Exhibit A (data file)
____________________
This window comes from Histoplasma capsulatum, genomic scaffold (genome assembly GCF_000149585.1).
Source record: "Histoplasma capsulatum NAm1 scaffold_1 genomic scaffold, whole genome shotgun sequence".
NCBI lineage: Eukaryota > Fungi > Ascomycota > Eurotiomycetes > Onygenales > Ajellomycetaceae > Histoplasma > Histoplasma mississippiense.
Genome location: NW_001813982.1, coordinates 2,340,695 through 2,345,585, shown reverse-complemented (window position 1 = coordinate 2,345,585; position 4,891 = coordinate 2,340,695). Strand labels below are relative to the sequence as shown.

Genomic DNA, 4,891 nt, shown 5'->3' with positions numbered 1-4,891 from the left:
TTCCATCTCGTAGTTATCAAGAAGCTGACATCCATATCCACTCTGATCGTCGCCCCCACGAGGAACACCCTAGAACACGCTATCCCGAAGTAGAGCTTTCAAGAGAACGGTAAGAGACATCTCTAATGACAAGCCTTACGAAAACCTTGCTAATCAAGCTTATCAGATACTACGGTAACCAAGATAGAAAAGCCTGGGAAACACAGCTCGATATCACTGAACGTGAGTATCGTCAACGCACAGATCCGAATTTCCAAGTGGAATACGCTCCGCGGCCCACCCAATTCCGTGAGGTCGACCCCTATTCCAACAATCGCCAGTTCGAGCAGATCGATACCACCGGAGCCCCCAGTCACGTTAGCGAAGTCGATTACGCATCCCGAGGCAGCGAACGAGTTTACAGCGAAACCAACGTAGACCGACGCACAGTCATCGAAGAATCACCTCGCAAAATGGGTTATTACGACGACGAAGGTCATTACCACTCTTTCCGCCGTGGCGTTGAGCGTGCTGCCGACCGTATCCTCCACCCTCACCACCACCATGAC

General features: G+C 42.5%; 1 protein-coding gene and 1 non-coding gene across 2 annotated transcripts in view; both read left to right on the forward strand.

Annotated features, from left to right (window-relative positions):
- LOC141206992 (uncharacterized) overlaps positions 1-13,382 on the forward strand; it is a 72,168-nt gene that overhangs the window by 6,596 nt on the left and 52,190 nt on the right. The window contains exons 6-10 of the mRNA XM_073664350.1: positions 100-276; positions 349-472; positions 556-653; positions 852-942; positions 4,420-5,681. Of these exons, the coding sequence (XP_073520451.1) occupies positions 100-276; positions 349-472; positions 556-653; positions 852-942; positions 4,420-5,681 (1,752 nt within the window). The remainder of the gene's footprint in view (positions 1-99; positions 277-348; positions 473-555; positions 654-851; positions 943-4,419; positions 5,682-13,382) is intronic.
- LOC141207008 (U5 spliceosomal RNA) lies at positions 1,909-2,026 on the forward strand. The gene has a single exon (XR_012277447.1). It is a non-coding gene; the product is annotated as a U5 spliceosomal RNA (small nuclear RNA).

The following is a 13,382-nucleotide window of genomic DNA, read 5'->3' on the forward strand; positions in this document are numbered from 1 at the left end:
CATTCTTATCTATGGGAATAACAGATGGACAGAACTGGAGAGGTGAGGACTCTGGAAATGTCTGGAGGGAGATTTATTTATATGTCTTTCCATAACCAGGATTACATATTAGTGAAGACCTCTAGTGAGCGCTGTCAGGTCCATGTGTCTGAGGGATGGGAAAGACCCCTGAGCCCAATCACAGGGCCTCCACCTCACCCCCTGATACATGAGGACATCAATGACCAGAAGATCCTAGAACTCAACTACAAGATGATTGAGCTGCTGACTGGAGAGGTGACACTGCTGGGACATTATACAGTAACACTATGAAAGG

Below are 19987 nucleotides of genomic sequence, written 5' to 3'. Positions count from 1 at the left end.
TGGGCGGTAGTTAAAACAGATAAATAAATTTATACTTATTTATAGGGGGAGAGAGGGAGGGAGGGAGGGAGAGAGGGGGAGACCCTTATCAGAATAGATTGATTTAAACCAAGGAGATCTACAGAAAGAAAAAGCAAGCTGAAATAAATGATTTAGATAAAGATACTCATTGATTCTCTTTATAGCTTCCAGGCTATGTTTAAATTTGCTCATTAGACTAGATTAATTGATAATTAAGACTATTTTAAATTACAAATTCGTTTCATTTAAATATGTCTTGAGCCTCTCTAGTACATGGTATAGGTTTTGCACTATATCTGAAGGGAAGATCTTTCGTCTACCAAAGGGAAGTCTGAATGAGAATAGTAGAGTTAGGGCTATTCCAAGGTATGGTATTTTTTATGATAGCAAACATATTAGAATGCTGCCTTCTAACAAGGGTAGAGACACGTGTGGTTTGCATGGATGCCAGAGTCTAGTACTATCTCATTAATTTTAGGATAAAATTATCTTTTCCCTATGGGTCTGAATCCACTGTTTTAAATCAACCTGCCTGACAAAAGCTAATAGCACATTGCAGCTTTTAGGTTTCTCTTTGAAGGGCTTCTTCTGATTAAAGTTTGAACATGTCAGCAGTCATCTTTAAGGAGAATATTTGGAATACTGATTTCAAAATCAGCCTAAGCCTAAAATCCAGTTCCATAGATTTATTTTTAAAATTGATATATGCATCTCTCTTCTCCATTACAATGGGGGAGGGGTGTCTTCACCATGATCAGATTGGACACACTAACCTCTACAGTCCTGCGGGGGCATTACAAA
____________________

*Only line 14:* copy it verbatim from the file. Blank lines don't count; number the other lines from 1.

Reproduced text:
TGGGCGGTAGTTAAAACAGATAAATAAATTTATACTTATTTATAGGGGGAGAGAGGGAGGGAGGGAGGGAGAGAGGGGGAGACCCTTATCAGAATAGATTGATTTAAACCAAGGAGATCTACAGAAAGAAAAAGCAAGCTGAAATAAATGATTTAGATAAAGATACTCATTGATTCTCTTTATAGCTTCCAGGCTATGTTTAAATTTGCTCATTAGACTAGATTAATTGATAATTAAGACTATTTTAAATTACAAATTCGTTTCATTTAAATATGTCTTGAGCCTCTCTAGTACATGGTATAGGTTTTGCACTATATCTGAAGGGAAGATCTTTCGTCTACCAAAGGGAAGTCTGAATGAGAATAGTAGAGTTAGGGCTATTCCAAGGTATGGTATTTTTTATGATAGCAAACATATTAGAATGCTGCCTTCTAACAAGGGTAGAGACACGTGTGGTTTGCATGGATGCCAGAGTCTAGTACTATCTCATTAATTTTAGGATAAAATTATCTTTTCCCTATGGGTCTGAATCCACTGTTTTAAATCAACCTGCCTGACAAAAGCTAATAGCACATTGCAGCTTTTAGGTTTCTCTTTGAAGGGCTTCTTCTGATTAAAGTTTGAACATGTCAGCAGTCATCTTTAAGGAGAATATTTGGAATACTGATTTCAAAATCAGCCTAAGCCTAAAATCCAGTTCCATAGATTTATTTTTAAAATTGATATATGCATCTCTCTTCTCCATTACAATGGGGGAGGGGTGTCTTCACCATGATCAGATTGGACACACTAACCTCTACAGTCCTGCGGGGGCATTACAAA